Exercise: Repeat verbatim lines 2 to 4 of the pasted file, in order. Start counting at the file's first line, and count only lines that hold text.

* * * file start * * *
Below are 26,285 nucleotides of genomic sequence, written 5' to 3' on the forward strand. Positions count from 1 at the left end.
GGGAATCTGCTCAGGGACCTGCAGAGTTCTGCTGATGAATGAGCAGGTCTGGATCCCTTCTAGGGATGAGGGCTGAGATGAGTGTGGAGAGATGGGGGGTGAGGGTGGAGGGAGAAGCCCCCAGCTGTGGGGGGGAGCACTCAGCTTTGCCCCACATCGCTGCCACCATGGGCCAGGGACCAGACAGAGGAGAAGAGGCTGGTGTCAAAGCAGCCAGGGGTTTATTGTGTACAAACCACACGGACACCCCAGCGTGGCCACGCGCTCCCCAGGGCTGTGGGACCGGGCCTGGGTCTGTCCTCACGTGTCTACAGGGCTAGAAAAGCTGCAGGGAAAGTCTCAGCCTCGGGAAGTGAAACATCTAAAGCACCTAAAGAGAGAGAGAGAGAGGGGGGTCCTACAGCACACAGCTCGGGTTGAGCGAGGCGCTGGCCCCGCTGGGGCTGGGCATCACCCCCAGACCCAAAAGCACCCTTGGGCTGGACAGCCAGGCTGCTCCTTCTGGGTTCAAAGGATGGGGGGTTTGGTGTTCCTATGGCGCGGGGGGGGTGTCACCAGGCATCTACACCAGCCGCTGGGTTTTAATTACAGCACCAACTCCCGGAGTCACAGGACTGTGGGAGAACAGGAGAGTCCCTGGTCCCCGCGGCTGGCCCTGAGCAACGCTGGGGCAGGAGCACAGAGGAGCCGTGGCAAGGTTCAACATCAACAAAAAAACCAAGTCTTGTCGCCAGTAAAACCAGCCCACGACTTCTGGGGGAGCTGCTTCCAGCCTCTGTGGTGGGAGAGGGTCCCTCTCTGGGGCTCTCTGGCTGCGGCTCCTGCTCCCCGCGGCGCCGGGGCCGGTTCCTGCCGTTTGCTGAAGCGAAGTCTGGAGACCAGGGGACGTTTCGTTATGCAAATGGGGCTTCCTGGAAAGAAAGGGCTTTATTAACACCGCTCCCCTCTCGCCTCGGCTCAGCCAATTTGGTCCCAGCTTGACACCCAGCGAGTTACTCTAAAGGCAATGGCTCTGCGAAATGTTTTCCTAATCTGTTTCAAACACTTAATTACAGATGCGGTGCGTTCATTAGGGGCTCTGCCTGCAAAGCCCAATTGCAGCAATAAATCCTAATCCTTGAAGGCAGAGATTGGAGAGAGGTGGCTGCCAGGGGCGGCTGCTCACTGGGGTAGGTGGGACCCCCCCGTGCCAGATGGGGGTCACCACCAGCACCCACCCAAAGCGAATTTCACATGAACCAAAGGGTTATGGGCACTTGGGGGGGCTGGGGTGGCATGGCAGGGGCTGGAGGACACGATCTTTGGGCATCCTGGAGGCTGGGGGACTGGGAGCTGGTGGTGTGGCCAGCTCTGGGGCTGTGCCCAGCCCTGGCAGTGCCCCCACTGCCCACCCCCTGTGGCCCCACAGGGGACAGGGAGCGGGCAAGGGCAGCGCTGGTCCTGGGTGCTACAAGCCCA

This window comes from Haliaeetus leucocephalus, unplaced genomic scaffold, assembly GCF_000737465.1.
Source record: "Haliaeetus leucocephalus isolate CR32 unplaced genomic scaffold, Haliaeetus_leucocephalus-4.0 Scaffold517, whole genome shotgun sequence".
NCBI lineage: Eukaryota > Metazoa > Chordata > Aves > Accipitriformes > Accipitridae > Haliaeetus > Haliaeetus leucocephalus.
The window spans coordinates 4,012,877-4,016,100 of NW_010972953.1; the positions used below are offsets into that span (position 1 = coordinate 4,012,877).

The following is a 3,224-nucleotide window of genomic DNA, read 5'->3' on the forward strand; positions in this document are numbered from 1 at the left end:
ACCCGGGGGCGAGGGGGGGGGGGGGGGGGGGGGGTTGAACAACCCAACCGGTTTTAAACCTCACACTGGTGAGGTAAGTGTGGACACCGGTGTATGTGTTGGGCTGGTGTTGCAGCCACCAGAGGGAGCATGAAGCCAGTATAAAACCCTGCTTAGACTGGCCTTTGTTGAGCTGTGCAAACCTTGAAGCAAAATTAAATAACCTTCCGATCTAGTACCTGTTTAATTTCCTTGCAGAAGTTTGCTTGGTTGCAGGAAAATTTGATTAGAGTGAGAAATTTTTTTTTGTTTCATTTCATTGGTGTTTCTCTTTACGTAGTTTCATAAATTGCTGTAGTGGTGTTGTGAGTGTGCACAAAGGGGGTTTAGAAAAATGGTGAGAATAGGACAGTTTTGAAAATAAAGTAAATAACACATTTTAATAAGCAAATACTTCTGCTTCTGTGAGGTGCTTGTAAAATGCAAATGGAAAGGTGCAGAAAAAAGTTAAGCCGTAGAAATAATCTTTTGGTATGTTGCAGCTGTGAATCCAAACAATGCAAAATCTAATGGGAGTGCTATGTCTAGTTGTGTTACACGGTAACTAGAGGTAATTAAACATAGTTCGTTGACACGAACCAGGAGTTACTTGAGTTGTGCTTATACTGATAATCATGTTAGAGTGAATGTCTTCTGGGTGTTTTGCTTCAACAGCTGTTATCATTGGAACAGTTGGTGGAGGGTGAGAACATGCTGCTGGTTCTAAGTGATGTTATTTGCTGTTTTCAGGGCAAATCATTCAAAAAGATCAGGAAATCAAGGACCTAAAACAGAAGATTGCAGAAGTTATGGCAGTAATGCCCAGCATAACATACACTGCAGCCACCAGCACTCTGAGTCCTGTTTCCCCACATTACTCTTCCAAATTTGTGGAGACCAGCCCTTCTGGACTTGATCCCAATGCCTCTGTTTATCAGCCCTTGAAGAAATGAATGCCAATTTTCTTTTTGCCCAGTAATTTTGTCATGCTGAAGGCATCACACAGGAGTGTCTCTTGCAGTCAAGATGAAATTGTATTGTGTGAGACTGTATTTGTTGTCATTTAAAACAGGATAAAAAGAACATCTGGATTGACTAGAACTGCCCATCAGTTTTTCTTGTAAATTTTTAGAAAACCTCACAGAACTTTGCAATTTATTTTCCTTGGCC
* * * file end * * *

GGGAATCTGCTCAGGGACCTGCAGAGTTCTGCTGATGAATGAGCAGGTCTGGATCCCTTCTAGGGATGAGGGCTGAGATGAGTGTGGAGAGATGGGGGGTGAGGGTGGAGGGAGAAGCCCCCAGCTGTGGGGGGGAGCACTCAGCTTTGCCCCACATCGCTGCCACCATGGGCCAGGGACCAGACAGAGGAGAAGAGGCTGGTGTCAAAGCAGCCAGGGGTTTATTGTGTACAAACCACACGGACACCCCAGCGTGGCCACGCGCTCCCCAGGGCTGTGGGACCGGGCCTGGGTCTGTCCTCACGTGTCTACAGGGCTAGAAAAGCTGCAGGGAAAGTCTCAGCCTCGGGAAGTGAAACATCTAAAGCACCTAAAGAGAGAGAGAGAGAGGGGGGTCCTACAGCACACAGCTCGGGTTGAGCGAGGCGCTGGCCCCGCTGGGGCTGGGCATCACCCCCAGACCCAAAAGCACCCTTGGGCTGGACAGCCAGGCTGCTCCTTCTGGGTTCAAAGGATGGGGGGTTTGGTGTTCCTATGGCGCGGGGGGGGTGTCACCAGGCATCTACACCAGCCGCTGGGTTTTAATTACAGCACCAACTCCCGGAGTCACAGGACTGTGGGAGAACAGGAGAGTCCCTGGTCCCCGCGGCTGGCCCTGAGCAACGCTGGGGCAGGAGCACAGAGGAGCCGTGGCAAGGTTCAACATCAACAAAAAAACCAAGTCTTGTCGCCAGTAAAACCAGCCCACGACTTCTGGGGGAGCTGCTTCCAGCCTCTGTGGTGGGAGAGGGTCCCTCTCTGGGGCTCTCTGGCTGCGGCTCCTGCTCCCCGCGGCGCCGGGGCCGGTTCCTGCCGTTTGCTGAAGCGAAGTCTGGAGACCAGGGGACGTTTCGTTATGCAAATGGGGCTTCCTGGAAAGAAAGGGCTTTATTAACACCGCTCCCCTCTCGCCTCGGCTCAGCCAATTTGGTCCCAGCTTGACACCCAGCGAGTTACTCTAAAGGCAATGGCTCTGCGAAATGTTTTCCTAATCTGTTTCAAACACTTAATTACAGATGCGGTGCGTTCATTAGGGGCTCTGCCTGCAAAGCCCAATTGCAGCAATAAATCCTAATCCTTGAAGGCAGAGATTGGAGAGAGGTGGCTGCCAGGGGCGGCTGCTCACTGGGGTAGGTGGGACCCCCCCGTGCCAGATGGGGGTCACCACCAGCACCCACCCAAAGCGAATTTCACATGAACCAAAGGGTTATGGGCACTTGGGGGGGCTGGGGTGGCATGGCAGGGGCTGGAGGACACGATCTTTGGGCATCCTGGAGGCTGGGGGACTGGGAGCTGGTGGTGTGGCCAGCTCTGGGGCTGTGCCCAGCCCTGGCAGTGCCCCCACTGCCCACCCCCTGTGGCCCCACAGGGGACAGGGAGCGGGCAAGGGCAGCGCTGGTCCTGGGTGCTACAAGCCCA

This window comes from Haliaeetus leucocephalus, unplaced genomic scaffold, assembly GCF_000737465.1.
Source record: "Haliaeetus leucocephalus isolate CR32 unplaced genomic scaffold, Haliaeetus_leucocephalus-4.0 Scaffold517, whole genome shotgun sequence".